1. Myth: It's a female problem
We all know that it takes two to tango, and that’s certainly the case when it comes to creating human life. Unsurprisingly, that means that when things don’t go accordin g to plan, statistics show that 50% of the time, the problem may lie with the male. To break it down, it’s estimated that around 35%-40% of fertility problems are caused by male conditions, the same percentage is caused by female conditions, and around 20%-25% is thought to be a combination of male/female issues and unknown causes. So, it’s definitely not a female thing.
2. Myth: Don't wear briefs
Men, if you want to wear boxer shorts, Y-fronts or even go commando, it really doesn’t matter. The myth is based on the theory that wearing tight-fitting underwear raises body temperature in the scrotum, meaning sperm cannot survive. But, while it sounds convincing, it has no scientific evidence whatsoever.
“Men should wear whatever is comfortable for them,” says Greg Sommer, chief scientific officer for Sandstone Diagnostics. "Scrotal temperature is important – the testicles need to stay a few degrees cooler than the rest of the body for proper sperm production, which is why they're outside the body. Wearing snug underwear, though, doesn't seem to have much impact."
3. Myth: Only the woman's health matters
Poor health choices like a bad diet and excessive drinking can have a serious impact on the quality of a man’s sperm. A 2014 study in BMJ Open tested Danish military recruits and found that the higher their alcohol consumption, the lower their sperm quality in terms of count, shape and size.
The effects are even more serious for men over the age of 40, as shown by research in the journal Fertility & Sterility, which found that men who took more Vitamin C, had better quality sperm than those who consumed less of the vitamin. So, if you’re trying for a baby it might not be a bad idea to make sensible health decisions and cut down on alcohol.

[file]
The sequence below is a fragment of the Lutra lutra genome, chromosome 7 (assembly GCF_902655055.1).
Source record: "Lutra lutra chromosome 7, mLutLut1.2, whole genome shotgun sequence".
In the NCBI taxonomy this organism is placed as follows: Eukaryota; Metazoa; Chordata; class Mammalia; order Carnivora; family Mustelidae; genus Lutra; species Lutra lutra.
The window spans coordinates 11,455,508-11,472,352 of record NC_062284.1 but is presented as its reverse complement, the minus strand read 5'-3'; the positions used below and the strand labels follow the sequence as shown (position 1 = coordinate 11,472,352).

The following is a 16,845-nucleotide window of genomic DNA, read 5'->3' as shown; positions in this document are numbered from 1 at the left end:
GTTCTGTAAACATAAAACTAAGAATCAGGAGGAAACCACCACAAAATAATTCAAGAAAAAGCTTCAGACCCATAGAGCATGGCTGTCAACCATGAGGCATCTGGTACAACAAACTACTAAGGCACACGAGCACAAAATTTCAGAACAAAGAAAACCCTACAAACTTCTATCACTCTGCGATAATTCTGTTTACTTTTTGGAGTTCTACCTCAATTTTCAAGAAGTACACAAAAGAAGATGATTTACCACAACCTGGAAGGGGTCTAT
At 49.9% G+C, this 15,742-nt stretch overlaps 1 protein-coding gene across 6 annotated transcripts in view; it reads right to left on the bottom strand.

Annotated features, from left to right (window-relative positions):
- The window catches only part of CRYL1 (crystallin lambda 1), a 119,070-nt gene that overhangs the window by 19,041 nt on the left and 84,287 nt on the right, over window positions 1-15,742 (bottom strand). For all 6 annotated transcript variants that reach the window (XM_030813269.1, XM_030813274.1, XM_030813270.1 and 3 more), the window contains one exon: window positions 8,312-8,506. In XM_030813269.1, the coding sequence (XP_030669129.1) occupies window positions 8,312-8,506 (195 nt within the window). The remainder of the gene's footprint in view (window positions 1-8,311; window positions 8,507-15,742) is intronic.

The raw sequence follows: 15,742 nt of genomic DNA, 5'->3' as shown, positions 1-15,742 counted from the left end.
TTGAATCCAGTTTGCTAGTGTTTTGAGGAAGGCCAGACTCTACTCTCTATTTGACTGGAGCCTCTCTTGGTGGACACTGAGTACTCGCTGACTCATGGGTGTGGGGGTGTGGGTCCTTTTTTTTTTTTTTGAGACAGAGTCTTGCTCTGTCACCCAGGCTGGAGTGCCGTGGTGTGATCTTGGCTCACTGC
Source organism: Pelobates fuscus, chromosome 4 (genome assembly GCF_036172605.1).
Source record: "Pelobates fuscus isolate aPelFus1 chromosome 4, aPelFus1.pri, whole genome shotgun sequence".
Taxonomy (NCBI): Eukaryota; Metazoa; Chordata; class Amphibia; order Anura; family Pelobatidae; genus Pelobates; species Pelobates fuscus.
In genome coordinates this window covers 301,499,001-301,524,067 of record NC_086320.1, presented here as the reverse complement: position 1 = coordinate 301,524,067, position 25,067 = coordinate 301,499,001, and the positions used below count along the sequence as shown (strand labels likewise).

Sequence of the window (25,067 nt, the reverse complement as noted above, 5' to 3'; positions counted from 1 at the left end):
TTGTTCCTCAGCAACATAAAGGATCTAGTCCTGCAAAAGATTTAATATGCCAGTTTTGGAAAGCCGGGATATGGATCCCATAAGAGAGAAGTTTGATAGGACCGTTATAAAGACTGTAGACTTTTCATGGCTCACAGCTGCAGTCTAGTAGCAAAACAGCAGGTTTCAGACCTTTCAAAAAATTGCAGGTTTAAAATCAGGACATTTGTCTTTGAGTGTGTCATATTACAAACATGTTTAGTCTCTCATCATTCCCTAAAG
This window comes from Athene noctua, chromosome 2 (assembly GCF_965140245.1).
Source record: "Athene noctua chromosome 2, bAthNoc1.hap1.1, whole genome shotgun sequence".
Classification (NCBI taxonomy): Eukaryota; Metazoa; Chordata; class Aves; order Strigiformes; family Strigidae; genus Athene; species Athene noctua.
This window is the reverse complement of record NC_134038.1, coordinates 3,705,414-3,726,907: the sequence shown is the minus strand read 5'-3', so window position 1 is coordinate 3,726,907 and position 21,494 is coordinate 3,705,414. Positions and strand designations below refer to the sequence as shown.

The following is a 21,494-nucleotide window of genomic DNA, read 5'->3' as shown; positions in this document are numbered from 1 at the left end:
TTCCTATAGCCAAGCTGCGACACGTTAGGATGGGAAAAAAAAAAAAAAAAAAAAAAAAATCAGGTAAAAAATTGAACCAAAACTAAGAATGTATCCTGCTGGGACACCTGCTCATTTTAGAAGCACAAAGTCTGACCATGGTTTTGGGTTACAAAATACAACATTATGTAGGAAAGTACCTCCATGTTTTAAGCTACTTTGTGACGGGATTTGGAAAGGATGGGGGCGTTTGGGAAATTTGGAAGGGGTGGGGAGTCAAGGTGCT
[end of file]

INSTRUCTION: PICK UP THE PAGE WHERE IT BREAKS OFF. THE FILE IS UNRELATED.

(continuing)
4. Myth: Age is not a factor in men
Everyone knows that a woman’s age can have a huge bearing on how likely she is to fall pregnant, with the process becoming harder the older the female gets. But not that many people know that the same is true for men.
Even though famous older men like Michael Douglas and Mick Jagger have fathered children later in life, science tells us that the quality of men’s sperm decreases as age increases. For a male under the age of 25, it takes on average four-and-a-half months to help achieve a viable pregnancy with their partner. However, for a male over the age of 40, that average jumps to almost two years, and the risk of miscarriage also increases.
5. Myth: Abstain from sex before you start trying for a baby
You may think that saving up your sperm before trying for a baby is a smart move, but, in fact, the complete opposite is the case. If you’re trying to conceive, it’s a much better idea to ejaculate frequently in order to keep your sperm fresh, and therefore more powerful. “Infrequent ejaculation is definitely a contributing factor to infertility,” says male fertility consultant Paul Serhal. “I advise clients to ejaculate at least two times a week to clear out the sperm which has had its DNA fragmented so it’s replaced by new, more potent ones.”
Send to a friend